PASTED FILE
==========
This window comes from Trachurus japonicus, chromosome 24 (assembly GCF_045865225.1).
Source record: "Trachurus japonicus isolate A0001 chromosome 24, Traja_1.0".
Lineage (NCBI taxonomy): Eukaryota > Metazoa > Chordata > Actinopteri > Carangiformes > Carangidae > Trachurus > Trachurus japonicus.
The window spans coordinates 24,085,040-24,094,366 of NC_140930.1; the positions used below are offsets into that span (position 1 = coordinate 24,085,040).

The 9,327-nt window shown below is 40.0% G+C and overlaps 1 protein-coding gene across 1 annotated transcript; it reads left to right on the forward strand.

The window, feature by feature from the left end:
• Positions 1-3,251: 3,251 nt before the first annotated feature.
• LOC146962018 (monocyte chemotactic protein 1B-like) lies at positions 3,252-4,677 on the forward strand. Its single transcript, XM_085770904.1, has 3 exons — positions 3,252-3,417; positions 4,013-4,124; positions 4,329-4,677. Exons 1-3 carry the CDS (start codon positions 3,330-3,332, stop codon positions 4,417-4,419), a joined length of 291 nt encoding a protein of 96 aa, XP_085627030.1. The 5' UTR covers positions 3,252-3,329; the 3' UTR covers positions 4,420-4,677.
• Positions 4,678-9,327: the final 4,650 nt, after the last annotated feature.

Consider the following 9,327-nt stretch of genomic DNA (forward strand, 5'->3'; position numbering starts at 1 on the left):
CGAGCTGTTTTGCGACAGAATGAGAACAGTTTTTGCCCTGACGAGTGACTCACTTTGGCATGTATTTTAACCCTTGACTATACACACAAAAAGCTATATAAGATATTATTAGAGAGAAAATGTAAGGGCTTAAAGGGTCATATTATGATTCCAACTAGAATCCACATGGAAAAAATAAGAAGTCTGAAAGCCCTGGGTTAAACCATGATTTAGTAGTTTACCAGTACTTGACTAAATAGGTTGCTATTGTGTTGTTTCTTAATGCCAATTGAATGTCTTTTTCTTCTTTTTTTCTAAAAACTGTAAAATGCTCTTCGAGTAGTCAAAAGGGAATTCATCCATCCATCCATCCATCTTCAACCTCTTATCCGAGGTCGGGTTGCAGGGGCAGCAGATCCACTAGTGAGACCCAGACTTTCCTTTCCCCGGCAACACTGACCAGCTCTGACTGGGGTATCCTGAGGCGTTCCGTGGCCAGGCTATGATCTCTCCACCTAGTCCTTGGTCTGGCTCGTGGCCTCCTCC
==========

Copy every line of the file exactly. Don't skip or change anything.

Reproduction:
This window comes from Trachurus japonicus, chromosome 24 (assembly GCF_045865225.1).
Source record: "Trachurus japonicus isolate A0001 chromosome 24, Traja_1.0".
Lineage (NCBI taxonomy): Eukaryota > Metazoa > Chordata > Actinopteri > Carangiformes > Carangidae > Trachurus > Trachurus japonicus.
The window spans coordinates 24,085,040-24,094,366 of NC_140930.1; the positions used below are offsets into that span (position 1 = coordinate 24,085,040).

The 9,327-nt window shown below is 40.0% G+C and overlaps 1 protein-coding gene across 1 annotated transcript; it reads left to right on the forward strand.

The window, feature by feature from the left end:
• Positions 1-3,251: 3,251 nt before the first annotated feature.
• LOC146962018 (monocyte chemotactic protein 1B-like) lies at positions 3,252-4,677 on the forward strand. Its single transcript, XM_085770904.1, has 3 exons — positions 3,252-3,417; positions 4,013-4,124; positions 4,329-4,677. Exons 1-3 carry the CDS (start codon positions 3,330-3,332, stop codon positions 4,417-4,419), a joined length of 291 nt encoding a protein of 96 aa, XP_085627030.1. The 5' UTR covers positions 3,252-3,329; the 3' UTR covers positions 4,420-4,677.
• Positions 4,678-9,327: the final 4,650 nt, after the last annotated feature.

Consider the following 9,327-nt stretch of genomic DNA (forward strand, 5'->3'; position numbering starts at 1 on the left):
CGAGCTGTTTTGCGACAGAATGAGAACAGTTTTTGCCCTGACGAGTGACTCACTTTGGCATGTATTTTAACCCTTGACTATACACACAAAAAGCTATATAAGATATTATTAGAGAGAAAATGTAAGGGCTTAAAGGGTCATATTATGATTCCAACTAGAATCCACATGGAAAAAATAAGAAGTCTGAAAGCCCTGGGTTAAACCATGATTTAGTAGTTTACCAGTACTTGACTAAATAGGTTGCTATTGTGTTGTTTCTTAATGCCAATTGAATGTCTTTTTCTTCTTTTTTTCTAAAAACTGTAAAATGCTCTTCGAGTAGTCAAAAGGGAATTCATCCATCCATCCATCCATCTTCAACCTCTTATCCGAGGTCGGGTTGCAGGGGCAGCAGATCCACTAGTGAGACCCAGACTTTCCTTTCCCCGGCAACACTGACCAGCTCTGACTGGGGTATCCTGAGGCGTTCCGTGGCCAGGCTATGATCTCTCCACCTAGTCCTTGGTCTGGCTCGTGGCCTCCTCC